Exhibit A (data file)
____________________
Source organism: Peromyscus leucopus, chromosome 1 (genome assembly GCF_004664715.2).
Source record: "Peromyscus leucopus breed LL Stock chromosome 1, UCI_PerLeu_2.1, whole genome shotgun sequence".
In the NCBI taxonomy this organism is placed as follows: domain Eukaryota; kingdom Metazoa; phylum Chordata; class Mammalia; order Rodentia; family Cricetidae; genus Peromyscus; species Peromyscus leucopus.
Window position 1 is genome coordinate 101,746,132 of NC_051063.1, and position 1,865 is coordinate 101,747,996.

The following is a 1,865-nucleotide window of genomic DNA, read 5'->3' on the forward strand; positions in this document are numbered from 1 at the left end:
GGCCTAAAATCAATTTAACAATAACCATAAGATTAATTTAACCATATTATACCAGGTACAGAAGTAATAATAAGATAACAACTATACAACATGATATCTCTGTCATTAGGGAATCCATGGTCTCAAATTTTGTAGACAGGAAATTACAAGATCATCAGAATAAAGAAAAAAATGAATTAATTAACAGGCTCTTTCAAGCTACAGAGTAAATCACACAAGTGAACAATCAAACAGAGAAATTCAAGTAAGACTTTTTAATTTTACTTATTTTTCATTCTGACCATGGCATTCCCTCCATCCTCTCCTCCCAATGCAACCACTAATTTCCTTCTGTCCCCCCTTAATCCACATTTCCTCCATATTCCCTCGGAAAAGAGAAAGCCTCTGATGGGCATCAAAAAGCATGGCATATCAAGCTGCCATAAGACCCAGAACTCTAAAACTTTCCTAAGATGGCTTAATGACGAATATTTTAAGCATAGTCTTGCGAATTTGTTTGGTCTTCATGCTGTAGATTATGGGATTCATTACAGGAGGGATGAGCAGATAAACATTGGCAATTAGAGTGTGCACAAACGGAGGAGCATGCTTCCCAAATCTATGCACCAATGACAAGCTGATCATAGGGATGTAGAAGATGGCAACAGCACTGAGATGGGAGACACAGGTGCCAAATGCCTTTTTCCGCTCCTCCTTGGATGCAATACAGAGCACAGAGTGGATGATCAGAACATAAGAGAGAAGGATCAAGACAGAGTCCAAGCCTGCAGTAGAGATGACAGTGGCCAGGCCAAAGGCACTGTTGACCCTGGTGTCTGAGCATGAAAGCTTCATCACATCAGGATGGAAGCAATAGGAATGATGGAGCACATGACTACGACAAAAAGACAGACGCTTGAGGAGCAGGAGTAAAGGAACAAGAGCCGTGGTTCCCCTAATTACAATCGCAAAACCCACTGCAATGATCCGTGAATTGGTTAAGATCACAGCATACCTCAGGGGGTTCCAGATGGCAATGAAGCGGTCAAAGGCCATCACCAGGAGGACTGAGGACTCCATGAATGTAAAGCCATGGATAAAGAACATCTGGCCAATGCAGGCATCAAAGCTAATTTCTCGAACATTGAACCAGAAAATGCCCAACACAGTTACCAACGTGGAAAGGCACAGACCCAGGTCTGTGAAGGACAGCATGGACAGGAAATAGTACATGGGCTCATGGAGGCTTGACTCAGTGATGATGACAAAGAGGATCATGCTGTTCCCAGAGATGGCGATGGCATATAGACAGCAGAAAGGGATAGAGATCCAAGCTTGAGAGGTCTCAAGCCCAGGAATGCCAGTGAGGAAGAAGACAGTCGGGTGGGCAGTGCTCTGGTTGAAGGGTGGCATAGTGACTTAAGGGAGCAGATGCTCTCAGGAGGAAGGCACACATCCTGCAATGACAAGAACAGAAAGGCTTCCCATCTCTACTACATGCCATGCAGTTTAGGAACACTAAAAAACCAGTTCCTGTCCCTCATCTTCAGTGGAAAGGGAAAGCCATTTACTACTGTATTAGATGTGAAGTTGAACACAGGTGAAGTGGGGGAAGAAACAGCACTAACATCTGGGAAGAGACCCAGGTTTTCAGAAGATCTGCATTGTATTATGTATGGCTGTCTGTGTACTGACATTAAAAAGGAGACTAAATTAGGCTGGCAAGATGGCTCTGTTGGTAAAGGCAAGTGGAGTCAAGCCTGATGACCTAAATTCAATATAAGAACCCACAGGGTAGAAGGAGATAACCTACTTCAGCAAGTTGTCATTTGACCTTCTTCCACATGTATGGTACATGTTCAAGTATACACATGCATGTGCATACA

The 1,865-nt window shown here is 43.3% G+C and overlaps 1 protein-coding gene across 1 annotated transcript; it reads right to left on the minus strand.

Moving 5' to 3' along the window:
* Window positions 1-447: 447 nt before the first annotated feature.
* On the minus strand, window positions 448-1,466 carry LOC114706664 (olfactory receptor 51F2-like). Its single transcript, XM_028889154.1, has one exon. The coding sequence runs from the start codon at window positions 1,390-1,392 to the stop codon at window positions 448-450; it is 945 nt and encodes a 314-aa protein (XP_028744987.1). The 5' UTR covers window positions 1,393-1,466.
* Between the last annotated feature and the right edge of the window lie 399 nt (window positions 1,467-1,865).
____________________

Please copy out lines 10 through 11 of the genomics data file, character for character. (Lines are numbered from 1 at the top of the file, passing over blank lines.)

* On the minus strand, window positions 448-1,466 carry LOC114706664 (olfactory receptor 51F2-like). Its single transcript, XM_028889154.1, has one exon. The coding sequence runs from the start codon at window positions 1,390-1,392 to the stop codon at window positions 448-450; it is 945 nt and encodes a 314-aa protein (XP_028744987.1). The 5' UTR covers window positions 1,393-1,466.
* Between the last annotated feature and the right edge of the window lie 399 nt (window positions 1,467-1,865).